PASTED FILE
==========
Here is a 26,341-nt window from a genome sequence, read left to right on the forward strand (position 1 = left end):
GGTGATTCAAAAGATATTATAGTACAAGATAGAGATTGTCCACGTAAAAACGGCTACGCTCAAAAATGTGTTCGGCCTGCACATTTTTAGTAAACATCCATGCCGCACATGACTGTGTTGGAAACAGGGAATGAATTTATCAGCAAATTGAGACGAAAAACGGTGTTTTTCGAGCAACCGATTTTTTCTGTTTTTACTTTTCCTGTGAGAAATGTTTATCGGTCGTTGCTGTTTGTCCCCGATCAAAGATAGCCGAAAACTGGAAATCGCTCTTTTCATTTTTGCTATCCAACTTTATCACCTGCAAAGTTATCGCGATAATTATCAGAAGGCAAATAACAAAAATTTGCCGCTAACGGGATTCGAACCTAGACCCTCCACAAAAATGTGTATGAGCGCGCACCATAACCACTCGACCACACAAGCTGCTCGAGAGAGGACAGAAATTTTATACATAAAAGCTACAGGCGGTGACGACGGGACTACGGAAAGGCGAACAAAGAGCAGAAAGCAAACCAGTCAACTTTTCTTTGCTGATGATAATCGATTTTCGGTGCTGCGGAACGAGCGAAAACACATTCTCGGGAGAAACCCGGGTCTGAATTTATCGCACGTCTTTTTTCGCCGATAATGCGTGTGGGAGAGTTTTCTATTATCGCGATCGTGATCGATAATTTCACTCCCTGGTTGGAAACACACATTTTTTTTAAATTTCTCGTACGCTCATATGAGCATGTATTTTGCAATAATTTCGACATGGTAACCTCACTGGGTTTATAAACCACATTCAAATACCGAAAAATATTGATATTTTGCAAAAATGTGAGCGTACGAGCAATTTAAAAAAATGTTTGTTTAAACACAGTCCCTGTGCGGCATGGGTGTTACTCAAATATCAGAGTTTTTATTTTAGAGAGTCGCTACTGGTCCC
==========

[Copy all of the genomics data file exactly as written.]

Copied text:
Here is a 26,341-nt window from a genome sequence, read left to right on the forward strand (position 1 = left end):
GGTGATTCAAAAGATATTATAGTACAAGATAGAGATTGTCCACGTAAAAACGGCTACGCTCAAAAATGTGTTCGGCCTGCACATTTTTAGTAAACATCCATGCCGCACATGACTGTGTTGGAAACAGGGAATGAATTTATCAGCAAATTGAGACGAAAAACGGTGTTTTTCGAGCAACCGATTTTTTCTGTTTTTACTTTTCCTGTGAGAAATGTTTATCGGTCGTTGCTGTTTGTCCCCGATCAAAGATAGCCGAAAACTGGAAATCGCTCTTTTCATTTTTGCTATCCAACTTTATCACCTGCAAAGTTATCGCGATAATTATCAGAAGGCAAATAACAAAAATTTGCCGCTAACGGGATTCGAACCTAGACCCTCCACAAAAATGTGTATGAGCGCGCACCATAACCACTCGACCACACAAGCTGCTCGAGAGAGGACAGAAATTTTATACATAAAAGCTACAGGCGGTGACGACGGGACTACGGAAAGGCGAACAAAGAGCAGAAAGCAAACCAGTCAACTTTTCTTTGCTGATGATAATCGATTTTCGGTGCTGCGGAACGAGCGAAAACACATTCTCGGGAGAAACCCGGGTCTGAATTTATCGCACGTCTTTTTTCGCCGATAATGCGTGTGGGAGAGTTTTCTATTATCGCGATCGTGATCGATAATTTCACTCCCTGGTTGGAAACACACATTTTTTTTAAATTTCTCGTACGCTCATATGAGCATGTATTTTGCAATAATTTCGACATGGTAACCTCACTGGGTTTATAAACCACATTCAAATACCGAAAAATATTGATATTTTGCAAAAATGTGAGCGTACGAGCAATTTAAAAAAATGTTTGTTTAAACACAGTCCCTGTGCGGCATGGGTGTTACTCAAATATCAGAGTTTTTATTTTAGAGAGTCGCTACTGGTCCC